TrunkSpace: Air France and The Louvre! Is it surreal to think that more people have probably heard your voice than some of the biggest “stars” of today?
Strassman: (Laughter) Yes it is.
TrunkSpace: Obviously it seems like anything can happen in “Preacher,” but when it comes to animation, that truly is the case. There are no budgetary limitations when storytelling for animation, which must put you in some very unique circumstances by way of the characters you inhabit. With that being said, what is one of the more unusual scenes you’ve ever found yourself performing in?
Strassman: Well, one of my favorite characters is in a series called “Persona.” I play a robot named Aigis who is an amazing fighter and machine, but all she wants is to become human and experience what it is to love. She ends up giving up a lot of her powers so she can experience what it is to have emotions and feel love. I play an endearing gnome-like character named Chromie in “World of Warcraft” who can travel in time and turn into a badass dragon. That’s pretty cool!
TrunkSpace: Do you approach inhabiting a character in animation the same way that you do with on-screen work? Where are the similarities and where are the differences?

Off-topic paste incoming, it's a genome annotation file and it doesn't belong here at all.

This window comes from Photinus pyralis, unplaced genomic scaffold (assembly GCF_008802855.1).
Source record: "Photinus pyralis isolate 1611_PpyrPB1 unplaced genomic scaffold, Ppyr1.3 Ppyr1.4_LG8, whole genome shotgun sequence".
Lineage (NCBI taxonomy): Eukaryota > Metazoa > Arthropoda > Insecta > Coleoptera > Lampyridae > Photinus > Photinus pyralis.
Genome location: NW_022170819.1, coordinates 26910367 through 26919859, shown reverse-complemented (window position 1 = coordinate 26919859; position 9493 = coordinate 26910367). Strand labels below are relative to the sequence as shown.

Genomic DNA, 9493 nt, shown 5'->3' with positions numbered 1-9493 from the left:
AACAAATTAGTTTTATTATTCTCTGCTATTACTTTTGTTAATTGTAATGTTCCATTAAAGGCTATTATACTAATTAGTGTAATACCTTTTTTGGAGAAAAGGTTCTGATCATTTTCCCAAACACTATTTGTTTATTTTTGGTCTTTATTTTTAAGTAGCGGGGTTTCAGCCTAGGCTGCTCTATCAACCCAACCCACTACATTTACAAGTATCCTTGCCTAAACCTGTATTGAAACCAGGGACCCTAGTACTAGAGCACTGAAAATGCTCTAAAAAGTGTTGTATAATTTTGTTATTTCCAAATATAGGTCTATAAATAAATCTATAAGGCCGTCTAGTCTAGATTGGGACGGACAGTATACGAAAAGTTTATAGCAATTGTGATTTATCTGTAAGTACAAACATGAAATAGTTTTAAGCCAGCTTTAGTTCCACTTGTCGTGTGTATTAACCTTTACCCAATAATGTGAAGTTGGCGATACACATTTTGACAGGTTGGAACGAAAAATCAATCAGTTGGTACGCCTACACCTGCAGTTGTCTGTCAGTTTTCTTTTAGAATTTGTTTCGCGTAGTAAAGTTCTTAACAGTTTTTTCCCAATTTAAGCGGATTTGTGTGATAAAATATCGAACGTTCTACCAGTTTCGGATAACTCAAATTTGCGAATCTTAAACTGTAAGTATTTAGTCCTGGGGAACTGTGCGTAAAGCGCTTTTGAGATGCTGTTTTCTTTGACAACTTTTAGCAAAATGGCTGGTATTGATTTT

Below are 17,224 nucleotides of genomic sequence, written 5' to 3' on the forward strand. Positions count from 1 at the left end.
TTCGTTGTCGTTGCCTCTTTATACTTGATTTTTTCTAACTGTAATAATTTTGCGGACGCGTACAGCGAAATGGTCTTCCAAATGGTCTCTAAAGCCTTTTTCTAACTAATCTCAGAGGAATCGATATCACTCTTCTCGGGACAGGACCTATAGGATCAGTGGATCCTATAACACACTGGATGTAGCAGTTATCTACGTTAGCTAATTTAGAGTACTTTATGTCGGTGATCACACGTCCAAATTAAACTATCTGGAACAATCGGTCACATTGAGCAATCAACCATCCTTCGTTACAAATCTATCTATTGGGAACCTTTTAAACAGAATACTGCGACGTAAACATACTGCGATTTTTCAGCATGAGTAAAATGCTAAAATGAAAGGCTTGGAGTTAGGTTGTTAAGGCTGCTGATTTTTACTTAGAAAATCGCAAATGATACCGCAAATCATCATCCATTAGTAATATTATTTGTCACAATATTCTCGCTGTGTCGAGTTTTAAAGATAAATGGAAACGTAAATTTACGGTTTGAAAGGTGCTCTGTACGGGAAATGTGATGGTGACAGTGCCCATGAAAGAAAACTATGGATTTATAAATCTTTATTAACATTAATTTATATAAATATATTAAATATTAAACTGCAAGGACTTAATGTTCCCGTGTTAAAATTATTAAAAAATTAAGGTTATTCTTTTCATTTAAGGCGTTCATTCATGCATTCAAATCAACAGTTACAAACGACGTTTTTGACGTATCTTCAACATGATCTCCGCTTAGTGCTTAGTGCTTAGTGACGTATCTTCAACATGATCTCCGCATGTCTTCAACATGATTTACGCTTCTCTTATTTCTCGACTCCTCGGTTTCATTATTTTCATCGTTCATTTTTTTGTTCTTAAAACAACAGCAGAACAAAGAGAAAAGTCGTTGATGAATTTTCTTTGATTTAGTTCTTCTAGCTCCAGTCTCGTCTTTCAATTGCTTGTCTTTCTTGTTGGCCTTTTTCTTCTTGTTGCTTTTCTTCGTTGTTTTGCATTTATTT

Strassman: Yes, in many ways the process is very similar. It’s sometimes tempting to cut corners in voiceover and just “do a voice,” but in the long run, just doing a voice comes out as two-dimensional, and never ends up being that compelling to an audience. It’s not until you really have a feel for your character – where they came from, what they want, some intimate details about their life – that they really come to life. It’s much more fun and fulfilling to work that way.
TrunkSpace: Your resume is vast and very diverse. That being said, what is something you still hope to accomplish that you have yet to tackle? What is on your creative bucket list?
Strassman: Ahhh, there are so many characters I’d love to explore. I played Helen Keller when I was a younger girl, and I’d love to play her as an older woman. I love playing characters who have handicaps or challenges to overcome, whether it’s physical, emotional, mental, or spiritual. I’d also love to settle in to a juicy regular role on a compelling TV series with a wonderful cast and crew for a while. There is something so magical about being able to stay with a show over a certain period of time and evolve with the everyone in it, like being part of a moving circus or being on a tour with an ensemble. You become a family and can really dive into your characters and the storyline together. That’s definitely high on my creative bucket list.
“Preacher” is available for streaming at AMC.com.